Tag Archives: autism

Delving into the many mysteries of autism #ahcj13

Katie McCrimmon

About Katie McCrimmon

Katie Kerwin McCrimmon is a senior writer for Health News Colorado. She attended Health Journalism 2015 on an AHCJ-Colorado Health Journalism Fellowship, which is supported by the Colorado Health Foundation.

Don’t say the word “cure.”

A much-discussed study found that some children who have been diagnosed with autism spectrum disorders can outgrow them. That news has spurred hope among parents desperate for cures and, simultaneously, fears among some on the spectrum who embrace their “quirkiness” and don’t want a fix, thank you very much.

A panel of experts said Friday at Health Journalism 2013 that the causes of autism spectrum disorders remain mysterious and that questions remain about how to minimize the deficits in speech, social behavior and cognition seen in those on the spectrum.

The three experts all agreed that new higher estimates from the CDC that one in 88 children may have autism could be related to increased diagnosis and earlier detection, not just to an increase in cases. They said babies as young as six months can exhibit signs that they might be on the spectrum and that clinicians are diagnosing children who have just turned a year old. Continue reading

Reporter’s investigation exposes inefficient charity

Andrew Van Dam

About Andrew Van Dam

Andrew Van Dam of The Wall Street Journal previously worked at the AHCJ offices while earning his master’s degree at the Missouri School of Journalism, and he has blogged for Covering Health ever since.

In the Minneapolis Star Tribune, Jane Friedmann used simple tax documents and a local woman’s complaint to show that most of the money raised by the Austim Spectrum Disorder Foundation goes toward sustaining the foundation’s fundraising, not toward families living with autism. It’s a brief, effective piece of reporting of the sort that can and should be localized more often. For the record, here are the numbers Friedmann got from the return.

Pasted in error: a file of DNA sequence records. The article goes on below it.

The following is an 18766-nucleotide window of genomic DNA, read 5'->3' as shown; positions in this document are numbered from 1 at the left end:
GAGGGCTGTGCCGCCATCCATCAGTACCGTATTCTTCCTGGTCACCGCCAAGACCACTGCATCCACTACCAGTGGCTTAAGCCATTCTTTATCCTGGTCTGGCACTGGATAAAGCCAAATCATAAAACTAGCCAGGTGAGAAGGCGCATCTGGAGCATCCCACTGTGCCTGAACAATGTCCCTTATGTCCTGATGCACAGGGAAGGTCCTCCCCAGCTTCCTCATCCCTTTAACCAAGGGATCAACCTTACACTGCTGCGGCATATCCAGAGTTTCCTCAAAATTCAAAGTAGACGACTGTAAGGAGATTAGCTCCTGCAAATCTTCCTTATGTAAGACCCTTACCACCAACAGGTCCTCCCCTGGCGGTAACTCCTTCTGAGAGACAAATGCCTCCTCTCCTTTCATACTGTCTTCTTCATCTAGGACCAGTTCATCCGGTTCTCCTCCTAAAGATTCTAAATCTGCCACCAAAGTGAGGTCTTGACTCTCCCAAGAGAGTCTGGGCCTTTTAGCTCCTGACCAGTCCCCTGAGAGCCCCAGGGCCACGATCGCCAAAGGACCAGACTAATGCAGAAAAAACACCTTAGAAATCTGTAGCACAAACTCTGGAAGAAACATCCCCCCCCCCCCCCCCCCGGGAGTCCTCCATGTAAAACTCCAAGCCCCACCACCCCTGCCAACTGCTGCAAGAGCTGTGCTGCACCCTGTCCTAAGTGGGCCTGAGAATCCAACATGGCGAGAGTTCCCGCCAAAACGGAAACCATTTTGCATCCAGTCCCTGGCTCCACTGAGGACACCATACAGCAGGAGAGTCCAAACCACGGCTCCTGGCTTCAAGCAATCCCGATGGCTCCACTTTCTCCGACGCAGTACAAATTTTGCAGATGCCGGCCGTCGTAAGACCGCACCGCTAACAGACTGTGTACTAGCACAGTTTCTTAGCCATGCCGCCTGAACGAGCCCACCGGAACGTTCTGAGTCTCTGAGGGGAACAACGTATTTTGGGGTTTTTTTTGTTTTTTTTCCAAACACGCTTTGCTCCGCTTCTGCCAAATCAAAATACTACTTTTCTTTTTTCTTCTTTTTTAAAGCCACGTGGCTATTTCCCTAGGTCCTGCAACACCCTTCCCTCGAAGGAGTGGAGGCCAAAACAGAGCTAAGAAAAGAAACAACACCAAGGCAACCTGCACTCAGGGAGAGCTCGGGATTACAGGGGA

The charitable group pulled in $1.2 million in 2009, according to its IRS filing, but the charity listed a negative balance of $29,679 at the end of the year. It listed three employees and 89,128 “volunteers” …

The group hired two companies to raise funds for ASDF in 2009, but neither did much to help the cause. Ohio-based Infocision kept all $876,832 it raised, while Missouri-based Precision Performance Marketing kept all but $37,842 of the $203,227 it raised.

The tax form reveals the group held no “structured, formal meetings” in 2009. It spent $313,751 on “materials and fulfillment” and $120,241 on postage.

She also called local and national autism charities for their perspective on the dubious foundation, then included a few paragraphs which helped readers make more informed choices when doling out charitable contributions.

To investigate charitable organizations in your area, find out how to to understand an IRS 990 form, the tax return that nonprofit organizations file. It tells you the organization’s revenues and expenses, and its assets and liabilities. You can see whether or not it is making a profit, and how its fund balance, or net assets, has changed over the past year.

Online comments lead to BMJ’s disclosure of ‘competing interests’

Andrew Van Dam

About Andrew Van Dam

Andrew Van Dam of The Wall Street Journal previously worked at the AHCJ offices while earning his master’s degree at the Missouri School of Journalism, and he has blogged for Covering Health ever since.